It wasn’t enough for the “critics”—though calling them critics is to cheapen the term. What has emerged is a clique of radicals who are ready to resort to violence to silence views they don’t like.  The editor of Third World Quarterly, Shahid Qadir, who stood by his judgment of the value of Gilley’s article, has been met with death threats from Indian nationalists.  After Gilley “withdrew” it, the publisher left it available in electronic form. That infuriates those who would like the article to disappear entirely.

Because of the controversy, “The Case for Colonialism” has surely garnered far more readers than anything else that Third World Quarterly has ever published, and far more readers than it would have absent the controversy.  We need not lament that Professor Gilley’s views on the merits of colonialism will be buried in obscurity.  The problem lies elsewhere.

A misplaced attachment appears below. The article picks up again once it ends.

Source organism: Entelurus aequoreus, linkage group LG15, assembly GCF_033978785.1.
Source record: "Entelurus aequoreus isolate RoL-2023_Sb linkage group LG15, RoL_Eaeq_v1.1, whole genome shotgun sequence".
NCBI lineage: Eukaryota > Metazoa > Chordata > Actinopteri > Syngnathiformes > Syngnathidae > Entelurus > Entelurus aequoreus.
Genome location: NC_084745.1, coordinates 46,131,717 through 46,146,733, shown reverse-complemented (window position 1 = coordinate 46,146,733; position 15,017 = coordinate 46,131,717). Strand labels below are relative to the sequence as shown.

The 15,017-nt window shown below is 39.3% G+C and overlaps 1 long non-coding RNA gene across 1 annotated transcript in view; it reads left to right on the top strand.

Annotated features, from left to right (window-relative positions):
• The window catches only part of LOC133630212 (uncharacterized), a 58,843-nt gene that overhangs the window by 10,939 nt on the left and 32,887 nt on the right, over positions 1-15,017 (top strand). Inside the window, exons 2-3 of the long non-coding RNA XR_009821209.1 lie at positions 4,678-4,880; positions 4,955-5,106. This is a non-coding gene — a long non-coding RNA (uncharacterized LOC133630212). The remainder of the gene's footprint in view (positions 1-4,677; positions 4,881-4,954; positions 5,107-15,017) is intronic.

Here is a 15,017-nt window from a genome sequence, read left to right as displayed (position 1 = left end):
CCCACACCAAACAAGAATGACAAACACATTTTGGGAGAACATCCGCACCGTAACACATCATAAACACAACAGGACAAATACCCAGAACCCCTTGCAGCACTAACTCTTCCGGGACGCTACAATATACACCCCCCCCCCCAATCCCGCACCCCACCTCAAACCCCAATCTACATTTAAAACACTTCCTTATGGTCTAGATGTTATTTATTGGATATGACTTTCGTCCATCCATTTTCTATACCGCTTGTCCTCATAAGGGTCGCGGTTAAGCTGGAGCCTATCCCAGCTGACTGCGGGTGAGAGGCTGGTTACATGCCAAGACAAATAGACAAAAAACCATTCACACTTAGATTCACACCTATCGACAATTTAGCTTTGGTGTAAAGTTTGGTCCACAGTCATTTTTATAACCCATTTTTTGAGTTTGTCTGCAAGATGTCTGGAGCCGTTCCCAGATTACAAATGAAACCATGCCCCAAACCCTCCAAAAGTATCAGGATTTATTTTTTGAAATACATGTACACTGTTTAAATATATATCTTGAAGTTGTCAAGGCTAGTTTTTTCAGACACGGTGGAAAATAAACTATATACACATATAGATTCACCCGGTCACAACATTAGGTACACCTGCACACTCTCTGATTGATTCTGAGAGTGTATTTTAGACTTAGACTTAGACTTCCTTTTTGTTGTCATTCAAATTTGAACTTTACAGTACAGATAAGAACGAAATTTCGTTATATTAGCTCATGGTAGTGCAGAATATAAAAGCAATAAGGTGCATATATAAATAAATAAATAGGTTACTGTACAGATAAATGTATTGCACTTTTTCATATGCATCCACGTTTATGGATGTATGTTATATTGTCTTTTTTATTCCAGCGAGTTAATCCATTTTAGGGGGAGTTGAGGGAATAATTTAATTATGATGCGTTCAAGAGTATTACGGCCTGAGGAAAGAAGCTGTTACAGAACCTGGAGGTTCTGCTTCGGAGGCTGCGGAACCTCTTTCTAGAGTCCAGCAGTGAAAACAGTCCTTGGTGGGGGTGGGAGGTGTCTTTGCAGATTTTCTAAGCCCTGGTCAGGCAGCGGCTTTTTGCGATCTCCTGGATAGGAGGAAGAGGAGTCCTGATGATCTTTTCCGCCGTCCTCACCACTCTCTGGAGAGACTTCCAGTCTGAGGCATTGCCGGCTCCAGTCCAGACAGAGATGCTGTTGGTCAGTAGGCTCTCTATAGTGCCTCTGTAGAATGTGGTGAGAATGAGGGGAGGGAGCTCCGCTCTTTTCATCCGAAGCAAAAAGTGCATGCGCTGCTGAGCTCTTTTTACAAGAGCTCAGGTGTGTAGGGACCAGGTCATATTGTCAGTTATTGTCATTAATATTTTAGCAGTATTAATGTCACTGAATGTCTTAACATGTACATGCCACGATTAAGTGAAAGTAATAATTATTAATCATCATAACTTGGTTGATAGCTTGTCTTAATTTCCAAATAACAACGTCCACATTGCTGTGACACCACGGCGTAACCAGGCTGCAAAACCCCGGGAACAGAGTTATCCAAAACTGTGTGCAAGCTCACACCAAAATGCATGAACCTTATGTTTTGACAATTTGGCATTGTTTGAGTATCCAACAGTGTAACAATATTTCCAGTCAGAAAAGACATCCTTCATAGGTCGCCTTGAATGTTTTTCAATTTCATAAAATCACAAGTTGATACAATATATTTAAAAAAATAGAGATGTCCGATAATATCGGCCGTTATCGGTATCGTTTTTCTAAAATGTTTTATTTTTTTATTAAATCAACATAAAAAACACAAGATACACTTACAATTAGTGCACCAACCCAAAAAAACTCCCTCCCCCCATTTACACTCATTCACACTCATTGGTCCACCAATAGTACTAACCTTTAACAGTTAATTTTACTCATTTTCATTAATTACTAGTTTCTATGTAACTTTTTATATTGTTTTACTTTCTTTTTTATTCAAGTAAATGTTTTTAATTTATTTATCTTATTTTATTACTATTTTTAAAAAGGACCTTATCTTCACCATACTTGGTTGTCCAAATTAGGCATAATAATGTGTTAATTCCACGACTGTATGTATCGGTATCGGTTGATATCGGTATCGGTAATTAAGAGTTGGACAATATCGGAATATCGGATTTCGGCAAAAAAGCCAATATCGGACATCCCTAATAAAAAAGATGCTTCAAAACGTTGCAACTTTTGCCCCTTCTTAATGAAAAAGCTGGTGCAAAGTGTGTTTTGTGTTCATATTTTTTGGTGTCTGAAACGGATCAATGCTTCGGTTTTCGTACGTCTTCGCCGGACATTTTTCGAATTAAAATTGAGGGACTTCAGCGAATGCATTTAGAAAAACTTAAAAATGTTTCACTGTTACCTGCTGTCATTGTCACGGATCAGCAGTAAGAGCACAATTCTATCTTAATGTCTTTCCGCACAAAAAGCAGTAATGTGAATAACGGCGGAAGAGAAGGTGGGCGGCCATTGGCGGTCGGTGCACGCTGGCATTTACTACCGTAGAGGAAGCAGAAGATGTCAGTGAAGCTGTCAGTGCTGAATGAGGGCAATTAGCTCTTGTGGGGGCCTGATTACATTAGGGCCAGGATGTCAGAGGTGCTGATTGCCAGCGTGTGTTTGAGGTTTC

It lies in the successful deployment of professional opprobrium and actual threats of murder to kill the article. That success was ultimately aimed at ensuring that other scholars who dissent from the contemporary orthodoxy of anti-colonialism will keep their mouths shut. It is further aimed at ensuring that generations of students will see no whisper of dissent from this orthodoxy in the published literature, and hear no hint of it from their instructors.

The desire of the anti-colonialist faction to reach beyond Gilley to intimidate other scholars who might pick up his thread is a backhanded acknowledgment of Gilley’s credibility and the force of his argument.  Numerous scholars in the field are saying things to the effect that recognition of the positive effects of colonialism is long overdue. Such accolades are circulating widely but not—or not yet—openly.  The anti-colonialist faction knows this and is desperate to keep the cork in the bottle.